Spring breaks, Bears wake: Don’t Feed the Bears

Viewing wildlife in their natural habitat can be a wonderful, exhilarating way to connect more deeply with nature. However, certain precautions to ensure your safety and the safety of the animals should always be taken:

Don’t feed wild animals. Feeding wild animals puts them at great risk for becoming addicted to foods that are not natural for them. It also reduces their ability to forage for themselves. Wild animals who are fed by humans are more likely to become aggressive towards people.

Limit time spent observing animals. Encounters with people can be stressful to animals and can alter their normal behaviors. Half an hour is reasonable.

Stay clear of mothers with young. Nests, dens, and rookeries are especially vulnerable to human disturbance. Never herd, chase, or separate a mother from her young or try to handle pups.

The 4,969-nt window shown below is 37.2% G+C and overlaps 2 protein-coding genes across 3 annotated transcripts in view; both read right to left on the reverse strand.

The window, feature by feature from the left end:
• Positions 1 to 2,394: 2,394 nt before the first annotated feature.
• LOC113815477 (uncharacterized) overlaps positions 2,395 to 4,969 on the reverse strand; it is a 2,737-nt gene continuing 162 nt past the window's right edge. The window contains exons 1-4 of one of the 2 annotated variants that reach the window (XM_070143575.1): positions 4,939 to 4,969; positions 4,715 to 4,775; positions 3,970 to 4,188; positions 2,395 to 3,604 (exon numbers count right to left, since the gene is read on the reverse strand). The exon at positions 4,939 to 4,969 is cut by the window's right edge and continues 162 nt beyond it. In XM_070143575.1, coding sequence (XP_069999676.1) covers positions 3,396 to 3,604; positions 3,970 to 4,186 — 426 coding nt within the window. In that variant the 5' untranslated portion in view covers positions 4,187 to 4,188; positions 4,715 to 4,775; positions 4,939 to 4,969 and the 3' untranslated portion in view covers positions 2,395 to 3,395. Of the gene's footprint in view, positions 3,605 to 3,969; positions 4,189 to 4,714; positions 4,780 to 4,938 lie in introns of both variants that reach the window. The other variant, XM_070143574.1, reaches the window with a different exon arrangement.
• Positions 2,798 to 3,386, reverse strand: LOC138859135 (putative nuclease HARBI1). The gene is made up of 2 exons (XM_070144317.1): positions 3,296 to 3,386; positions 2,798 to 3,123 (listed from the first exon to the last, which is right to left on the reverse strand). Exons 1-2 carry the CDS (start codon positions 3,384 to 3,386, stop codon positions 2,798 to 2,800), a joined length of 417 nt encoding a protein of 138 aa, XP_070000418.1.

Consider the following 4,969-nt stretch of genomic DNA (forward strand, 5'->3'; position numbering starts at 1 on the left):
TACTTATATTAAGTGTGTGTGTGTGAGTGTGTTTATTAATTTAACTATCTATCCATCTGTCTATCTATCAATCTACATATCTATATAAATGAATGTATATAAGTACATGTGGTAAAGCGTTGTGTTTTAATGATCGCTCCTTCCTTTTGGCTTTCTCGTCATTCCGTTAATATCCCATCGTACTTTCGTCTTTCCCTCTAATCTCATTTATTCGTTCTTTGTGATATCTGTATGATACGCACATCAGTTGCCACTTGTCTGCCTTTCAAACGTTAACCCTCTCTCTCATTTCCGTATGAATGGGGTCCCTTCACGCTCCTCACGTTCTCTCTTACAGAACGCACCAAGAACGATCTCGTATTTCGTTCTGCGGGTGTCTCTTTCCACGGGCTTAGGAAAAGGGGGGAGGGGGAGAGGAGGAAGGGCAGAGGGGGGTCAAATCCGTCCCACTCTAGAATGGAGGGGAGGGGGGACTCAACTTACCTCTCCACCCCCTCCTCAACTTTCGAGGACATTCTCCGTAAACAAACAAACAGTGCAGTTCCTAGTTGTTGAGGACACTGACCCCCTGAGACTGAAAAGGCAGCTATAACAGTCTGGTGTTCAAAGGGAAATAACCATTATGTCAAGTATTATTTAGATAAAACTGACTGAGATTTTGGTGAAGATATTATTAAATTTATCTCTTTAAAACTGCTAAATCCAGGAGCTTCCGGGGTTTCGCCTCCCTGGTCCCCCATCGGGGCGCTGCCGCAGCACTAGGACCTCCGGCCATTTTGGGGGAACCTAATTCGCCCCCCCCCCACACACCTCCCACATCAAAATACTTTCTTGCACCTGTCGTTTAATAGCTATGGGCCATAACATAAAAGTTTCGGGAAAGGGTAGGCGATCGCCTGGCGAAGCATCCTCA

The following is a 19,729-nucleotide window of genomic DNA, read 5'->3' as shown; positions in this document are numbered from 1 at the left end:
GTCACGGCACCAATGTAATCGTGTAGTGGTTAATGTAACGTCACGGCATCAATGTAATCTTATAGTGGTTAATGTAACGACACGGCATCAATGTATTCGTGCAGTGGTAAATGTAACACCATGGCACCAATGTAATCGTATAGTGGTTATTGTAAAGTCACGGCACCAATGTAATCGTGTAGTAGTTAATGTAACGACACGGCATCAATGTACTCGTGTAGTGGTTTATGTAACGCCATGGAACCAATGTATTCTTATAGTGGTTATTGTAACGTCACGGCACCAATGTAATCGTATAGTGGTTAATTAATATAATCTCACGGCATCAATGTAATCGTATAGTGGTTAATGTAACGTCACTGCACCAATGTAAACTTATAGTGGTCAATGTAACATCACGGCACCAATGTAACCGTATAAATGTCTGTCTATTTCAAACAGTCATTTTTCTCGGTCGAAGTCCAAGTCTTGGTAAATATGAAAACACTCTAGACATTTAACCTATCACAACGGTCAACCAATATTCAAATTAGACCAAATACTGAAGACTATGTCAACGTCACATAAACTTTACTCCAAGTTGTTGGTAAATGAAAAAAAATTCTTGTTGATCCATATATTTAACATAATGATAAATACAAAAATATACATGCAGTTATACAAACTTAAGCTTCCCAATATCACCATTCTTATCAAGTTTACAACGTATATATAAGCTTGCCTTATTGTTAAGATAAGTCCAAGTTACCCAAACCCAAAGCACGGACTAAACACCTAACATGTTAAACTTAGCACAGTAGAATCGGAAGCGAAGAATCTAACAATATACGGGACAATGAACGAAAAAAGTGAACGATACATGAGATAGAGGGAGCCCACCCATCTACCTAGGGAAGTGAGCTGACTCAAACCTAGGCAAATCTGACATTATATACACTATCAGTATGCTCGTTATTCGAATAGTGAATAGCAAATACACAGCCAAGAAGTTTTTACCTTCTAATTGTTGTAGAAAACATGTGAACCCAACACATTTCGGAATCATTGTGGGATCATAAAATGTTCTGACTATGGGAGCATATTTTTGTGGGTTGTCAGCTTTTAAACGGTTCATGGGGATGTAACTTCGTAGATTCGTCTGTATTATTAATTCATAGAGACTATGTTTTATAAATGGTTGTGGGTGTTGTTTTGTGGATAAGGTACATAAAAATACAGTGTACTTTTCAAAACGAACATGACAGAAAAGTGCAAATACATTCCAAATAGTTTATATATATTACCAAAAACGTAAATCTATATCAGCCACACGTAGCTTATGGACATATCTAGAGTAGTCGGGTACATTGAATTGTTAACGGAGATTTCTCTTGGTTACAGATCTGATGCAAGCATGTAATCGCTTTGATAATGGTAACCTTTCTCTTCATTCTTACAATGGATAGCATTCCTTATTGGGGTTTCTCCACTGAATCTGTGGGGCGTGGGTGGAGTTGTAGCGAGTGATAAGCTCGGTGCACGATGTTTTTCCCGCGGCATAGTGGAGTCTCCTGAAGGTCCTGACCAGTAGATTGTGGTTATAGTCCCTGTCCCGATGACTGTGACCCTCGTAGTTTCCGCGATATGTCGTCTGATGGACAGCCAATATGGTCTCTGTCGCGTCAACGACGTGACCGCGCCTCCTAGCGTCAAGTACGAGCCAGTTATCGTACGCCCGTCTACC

Resist the temptation to “rescue” wild animals, especially babies. Mom is usually watching from a safe distance. If an animal appears sick, get professional help by calling park rangers or animal control officers.

Keep pets on a leash or leave them at home. Both pets and wild animals can be hurt if bitten. There is also danger of disease transmission.

Don’t litter. Be responsible for leaving a place better than you found it. Carry a trash bag and pick up litter when you see it.